Given a topological group XX and a homotopy equivalence between XX and another space YY, what structure does YY acquire?

Clearly YY is some kind of “group up to homotopy” — but the details take some working out, and Boardman and Vogt did just that.

Martin Markl wrote a nice tribute to Vogt, which I reproduce with permission here:

Posted at 11:54 PM UTC | Permalink | Followups (3)

September 2, 2015

How Do You Handle Your Email?

Posted by Tom Leinster

The full-frontal assault of semester begins in Edinburgh in twelve days’ time, and I have been thinking hard about coping strategies. Perhaps the most incessantly attention-grabbing part of that assault is email.

Reader: how do you manage your email? You log on and you have, say, forty new mails. If your mail is like my mail, then that forty is an unholy mixture of teaching-related and admin-related mails, with a relatively small amount of spam and perhaps one or two interesting mails on actual research (at grave peril of being pushed aside by the rest).

So, you’re sitting there with your inbox in front of you. What, precisely, do you do next?

Posted at 12:47 PM UTC | Permalink | Followups (24)

August 31, 2015

Wrangling generators for subobjects

Posted by Emily Riehl

Guest post by John Wiltshire-Gordon

My new paper arXiv:1508.04107 contains a definition that may be of interest to category theorists. Emily Riehl has graciously offered me this chance to explain.

In algebra, if we have a firm grip on some object X X , we probably have generators for X X . Later, if we have some quotient X/ X / \sim , the same set of generators will work. The trouble comes when we have a subobject YX Y \subseteq X , which (given typical bad luck) probably misses every one of our generators. We need theorems to find generators for subobjects.

Posted at 5:33 PM UTC | Permalink | Followups (17)

August 17, 2015

A Wrinkle in the Mathematical Universe

Posted by John Baez

Of all the permutation groups, only S 6S_6 has an outer automorphism. This puts a kind of ‘wrinkle’ in the fabric of mathematics, which would be nice to explore using category theory.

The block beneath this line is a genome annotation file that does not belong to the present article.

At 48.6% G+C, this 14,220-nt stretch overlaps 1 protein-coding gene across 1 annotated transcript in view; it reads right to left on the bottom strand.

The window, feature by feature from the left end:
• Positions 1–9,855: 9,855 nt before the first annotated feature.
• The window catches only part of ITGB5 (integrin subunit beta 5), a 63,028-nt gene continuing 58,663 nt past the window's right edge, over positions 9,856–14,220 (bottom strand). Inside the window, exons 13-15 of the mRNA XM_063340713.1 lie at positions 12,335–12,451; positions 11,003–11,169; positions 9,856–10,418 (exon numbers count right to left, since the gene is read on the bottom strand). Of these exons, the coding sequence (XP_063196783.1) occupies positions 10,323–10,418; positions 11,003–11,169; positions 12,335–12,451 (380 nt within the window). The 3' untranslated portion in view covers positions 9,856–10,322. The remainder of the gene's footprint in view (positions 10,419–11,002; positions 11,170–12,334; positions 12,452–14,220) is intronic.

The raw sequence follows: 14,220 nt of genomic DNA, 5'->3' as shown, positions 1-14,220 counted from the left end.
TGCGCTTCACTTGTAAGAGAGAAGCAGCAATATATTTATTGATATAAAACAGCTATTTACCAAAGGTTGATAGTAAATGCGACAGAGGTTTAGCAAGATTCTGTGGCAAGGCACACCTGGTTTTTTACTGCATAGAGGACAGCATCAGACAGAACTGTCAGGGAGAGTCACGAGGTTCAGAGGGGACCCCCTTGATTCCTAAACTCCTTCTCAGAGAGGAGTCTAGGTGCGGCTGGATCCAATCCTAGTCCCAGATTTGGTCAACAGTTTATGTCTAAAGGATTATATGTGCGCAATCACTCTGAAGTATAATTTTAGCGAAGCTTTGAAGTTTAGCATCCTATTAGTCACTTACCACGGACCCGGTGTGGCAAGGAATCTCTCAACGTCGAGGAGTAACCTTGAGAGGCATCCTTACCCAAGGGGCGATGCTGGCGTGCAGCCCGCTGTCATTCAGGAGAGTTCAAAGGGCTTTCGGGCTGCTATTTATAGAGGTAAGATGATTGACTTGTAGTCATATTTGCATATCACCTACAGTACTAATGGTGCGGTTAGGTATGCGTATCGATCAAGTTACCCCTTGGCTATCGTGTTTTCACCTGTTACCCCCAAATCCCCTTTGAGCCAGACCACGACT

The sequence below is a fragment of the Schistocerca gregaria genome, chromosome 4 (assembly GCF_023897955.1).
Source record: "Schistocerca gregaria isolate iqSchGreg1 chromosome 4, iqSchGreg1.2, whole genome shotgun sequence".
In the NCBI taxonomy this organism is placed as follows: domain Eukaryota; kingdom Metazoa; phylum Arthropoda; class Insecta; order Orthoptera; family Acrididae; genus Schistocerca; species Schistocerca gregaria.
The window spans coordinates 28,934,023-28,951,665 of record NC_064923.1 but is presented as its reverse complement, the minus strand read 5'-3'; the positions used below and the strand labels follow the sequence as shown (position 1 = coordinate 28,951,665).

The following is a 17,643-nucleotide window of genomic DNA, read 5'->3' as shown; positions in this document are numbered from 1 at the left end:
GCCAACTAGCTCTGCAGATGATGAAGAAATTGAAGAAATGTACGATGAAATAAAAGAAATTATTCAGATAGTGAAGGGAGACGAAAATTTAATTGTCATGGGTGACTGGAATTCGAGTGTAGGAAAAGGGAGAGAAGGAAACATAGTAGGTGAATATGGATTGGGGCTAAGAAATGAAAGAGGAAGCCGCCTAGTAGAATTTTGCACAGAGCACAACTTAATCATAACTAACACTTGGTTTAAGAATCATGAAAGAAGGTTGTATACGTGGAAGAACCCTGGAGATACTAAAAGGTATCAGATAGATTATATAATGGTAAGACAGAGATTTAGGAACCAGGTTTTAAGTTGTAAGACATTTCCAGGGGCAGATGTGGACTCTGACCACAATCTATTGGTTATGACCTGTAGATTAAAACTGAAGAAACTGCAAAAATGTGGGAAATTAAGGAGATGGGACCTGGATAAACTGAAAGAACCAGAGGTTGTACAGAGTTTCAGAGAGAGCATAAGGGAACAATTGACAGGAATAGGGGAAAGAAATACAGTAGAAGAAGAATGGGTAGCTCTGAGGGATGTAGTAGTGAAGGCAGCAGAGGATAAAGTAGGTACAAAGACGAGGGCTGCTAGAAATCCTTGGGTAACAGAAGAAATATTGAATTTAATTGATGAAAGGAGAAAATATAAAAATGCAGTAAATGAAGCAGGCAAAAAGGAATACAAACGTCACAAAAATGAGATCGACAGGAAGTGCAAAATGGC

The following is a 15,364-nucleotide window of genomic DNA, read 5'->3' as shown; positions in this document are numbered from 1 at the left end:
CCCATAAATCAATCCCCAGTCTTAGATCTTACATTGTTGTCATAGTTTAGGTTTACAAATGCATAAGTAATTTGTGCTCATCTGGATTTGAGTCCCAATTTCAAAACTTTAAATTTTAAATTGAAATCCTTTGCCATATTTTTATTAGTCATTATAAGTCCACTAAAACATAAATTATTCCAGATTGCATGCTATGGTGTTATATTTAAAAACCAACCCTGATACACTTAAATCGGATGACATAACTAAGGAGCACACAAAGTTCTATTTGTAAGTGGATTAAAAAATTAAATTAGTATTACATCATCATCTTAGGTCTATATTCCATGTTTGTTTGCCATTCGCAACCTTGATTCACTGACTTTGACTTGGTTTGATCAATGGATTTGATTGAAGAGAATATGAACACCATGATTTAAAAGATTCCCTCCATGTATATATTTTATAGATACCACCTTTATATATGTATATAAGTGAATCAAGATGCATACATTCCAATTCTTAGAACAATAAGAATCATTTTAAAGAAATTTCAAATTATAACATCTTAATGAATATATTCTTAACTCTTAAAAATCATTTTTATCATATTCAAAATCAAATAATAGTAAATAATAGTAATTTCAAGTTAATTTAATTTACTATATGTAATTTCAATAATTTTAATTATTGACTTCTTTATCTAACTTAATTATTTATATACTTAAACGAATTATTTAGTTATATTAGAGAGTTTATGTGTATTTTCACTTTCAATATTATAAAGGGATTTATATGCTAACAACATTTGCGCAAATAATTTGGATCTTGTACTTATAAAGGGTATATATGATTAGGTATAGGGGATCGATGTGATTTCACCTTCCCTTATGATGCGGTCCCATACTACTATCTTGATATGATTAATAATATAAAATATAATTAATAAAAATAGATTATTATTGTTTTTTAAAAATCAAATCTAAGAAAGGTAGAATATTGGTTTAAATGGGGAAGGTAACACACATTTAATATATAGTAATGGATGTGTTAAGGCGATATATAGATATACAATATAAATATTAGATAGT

For starters, let Bij nBij_n be the groupoid of nn-element sets and bijections between these. Only for n=6n = 6 is there an equivalence from this groupoid to itself that isn’t naturally isomorphic to the identity!

This is just another way to say that only S 6S_6 has an outer isomorphism.

And here’s another way to play with this idea:

Given any category XX, let Aut(X)Aut(X) be the category where objects are equivalences f:XXf : X \to X and morphisms are natural isomorphisms between these. This is like a group, since composition gives a functor

:Aut(X)×Aut(X)Aut(X) \circ : Aut(X) \times Aut(X) \to Aut(X)

which acts like the multiplication in a group. It’s like the symmetry group of XX. But it’s not a group: it’s a ‘2-group’, or categorical group. It’s called the automorphism 2-group of XX.

By calling it a 2-group, I mean that Aut(X)Aut(X) is a monoidal category where all objects have weak inverses with respect to the tensor product, and all morphisms are invertible. Any pointed space has a fundamental 2-group, and this sets up a correspondence between 2-groups and connected pointed homotopy 2-types. So, topologists can have some fun with 2-groups!

Now consider Bij nBij_n, the groupoid of nn-element sets and bijections between them. Up to equivalence, we can describe Aut(Bij n)Aut(Bij_n) as follows. The objects are just automorphisms of S nS_n, while a morphism from an automorphism f:S nS nf: S_n \to S_n to an automorphism f:S nS nf' : S_n \to S_n is an element gS ng \in S_n that conjugates one automorphism to give the other:

f(h)=gf(h)g 1hS n f'(h) = g f(h) g^{-1} \qquad \forall h \in S_n

So, if all automorphisms of S nS_n are inner, all objects of Aut(Bij n)Aut(Bij_n) are isomorphic to the unit object, and thus to each other.

Puzzle 1. For n6n \ne 6, all automorphisms of S nS_n are inner. What are the connected pointed homotopy 2-types corresponding to Aut(Bij n)Aut(Bij_n) in these cases?

Puzzle 2. The permutation group S 6S_6 has an outer automorphism of order 2, and indeed Out(S 6)= 2.Out(S_6) = \mathbb{Z}_2. What is the connected pointed homotopy 2-type corresponding to Aut(Bij 6)Aut(Bij_6)?

Puzzle 3. Let BijBij be the groupoid where objects are finite sets and morphisms are bijections. BijBij is the coproduct of all the groupoids Bij nBij_n where n0n \ge 0:

Bij= n=0 Bij n Bij = \sum_{n = 0}^\infty Bij_n

Give a concrete description of the 2-group Aut(Bij)Aut(Bij), up to equivalence. What is the corresponding pointed connected homotopy 2-type?

Posted at 9:45 AM UTC | Permalink | Followups (51)

August 9, 2015

Two Cryptomorphic Puzzles

Posted by John Baez

Here are two puzzles. One is from Alan Weinstein. I was able to solve it because I knew the answer to the other. These puzzles are ‘cryptomorphic’, in the vague sense of being ‘secretly the same’.

Posted at 7:21 AM UTC | Permalink | Followups (10)

July 28, 2015

Internal Languages of Higher Categories